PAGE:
Polycystic ovary syndrome (PCOS) is a very common endocrine-metabolic disorder that affects women of childbearing age. Women with PCOS can have cysts on one or both ovaries, irregular menstrual periods, or no periods at all, and high androgens levels. The key hormonal disturbances are insulin resistance,hyperinsulinemia (excess insulin), and hyperandrogenism (excess androgen hormones). Obesity, infertility, and type 2 diabetes are also linked to PCOS. Because PCOS can lead to these health consequences and heart complications, it’s important to prevent and treat it effectively.
SYMPTOMS AND DIAGNOSIS
A diagnosis of PCOS can be made if a woman has 2 of the following:
- Irregular periods
- High levels of androgens
- Cysts on the ovaries
Not all women with PCOS have ovarian cysts, and cysts can be detected by ultrasound.
The most common symptom is irregular periods, and this includes long menstrual cycles, absent periods, and menorrhagia (heavy menstrual bleeding).
High levels of androgens will cause hirsutism (excess facial and body hair), male pattern baldness, and acne.
Many factors contribute to PCOS, and excess insulin is one of the key ones. Excess insulin is itself a serious condition, but it also increases androgens. Obesity can worsen some features of PCOS, such as hyperandrogenism and hirsutism. PCOS can also be hereditary, so if your mom or sister has it, you have a higher risk of develop it.
Treatment should start with exercise, because if you’re overweight, losing weight can improve several features of PCOS. A recent study shows that a weight loss of 5% of body weight can improve ovulation rates. http://www.eurekaselect.com/97085/article
A low-glycemic diet plan should be adopted to reduce excess insulin production. This means enjoying carbohydrates such as beans, whole-wheat pasta, and buckwheat.
If necessary, you might be prescribed medications that will help ease your symptoms. Metformin and other insulin-sensitizing drugs can lower androgen levels, and improve ovulation. http://www.ncbi.nlm.nih.gov/pubmed/23875167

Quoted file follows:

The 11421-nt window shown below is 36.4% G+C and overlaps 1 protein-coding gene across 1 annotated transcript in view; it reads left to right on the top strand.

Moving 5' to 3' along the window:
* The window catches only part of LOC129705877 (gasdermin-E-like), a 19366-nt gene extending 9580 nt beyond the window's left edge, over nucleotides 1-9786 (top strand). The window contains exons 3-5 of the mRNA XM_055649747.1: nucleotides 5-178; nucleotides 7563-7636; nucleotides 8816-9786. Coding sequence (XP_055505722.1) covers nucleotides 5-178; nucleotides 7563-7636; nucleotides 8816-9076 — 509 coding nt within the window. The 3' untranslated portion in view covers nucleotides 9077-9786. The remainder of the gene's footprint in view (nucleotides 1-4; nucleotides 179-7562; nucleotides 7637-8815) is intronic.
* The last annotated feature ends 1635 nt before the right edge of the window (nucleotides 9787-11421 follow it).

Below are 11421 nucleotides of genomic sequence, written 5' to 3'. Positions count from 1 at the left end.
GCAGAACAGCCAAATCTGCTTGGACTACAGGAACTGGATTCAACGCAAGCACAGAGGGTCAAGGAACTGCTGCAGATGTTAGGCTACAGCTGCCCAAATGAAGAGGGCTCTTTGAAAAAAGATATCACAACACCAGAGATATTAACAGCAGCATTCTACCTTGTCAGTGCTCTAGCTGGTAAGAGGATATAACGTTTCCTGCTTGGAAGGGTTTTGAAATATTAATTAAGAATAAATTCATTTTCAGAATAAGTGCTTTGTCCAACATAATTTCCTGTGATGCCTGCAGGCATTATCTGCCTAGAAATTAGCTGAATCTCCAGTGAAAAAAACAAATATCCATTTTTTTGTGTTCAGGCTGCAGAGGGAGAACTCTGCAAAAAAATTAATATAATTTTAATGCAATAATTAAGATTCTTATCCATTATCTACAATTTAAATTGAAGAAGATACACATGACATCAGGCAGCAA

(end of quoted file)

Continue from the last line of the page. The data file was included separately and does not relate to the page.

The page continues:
You could also be prescribed birth control pills to improve your menstrual cycle. Spironolactone can be prescribed to lower androgens and prevent male-pattern baldness, but must not be used if pregnant. Eflornithine is a cream that can slow facial hair growth, but shouldn’t be used if pregnant.
If you’re trying to become pregnant, then Clomiphene can be used to induce ovulation.
These drugs have side effects, and it might be prudent to try other non-drug approaches before. The natural compounds myo-inostiol and D-chiro inositol have been shown to improve hormonal and metabolic features of PCOS.
Some research suggests that Vitamin D supplements can improve menstrual frequency in women with PCOS, and larger trials should yield more information on its role in PCOS. The vitamin must be administered with fat or it won’t be properly absorbed.
PCOS is a condition that must addressed as soon as you have symptoms of it, because it can lead to other serious health problems. Discuss the treatment options with your doctor.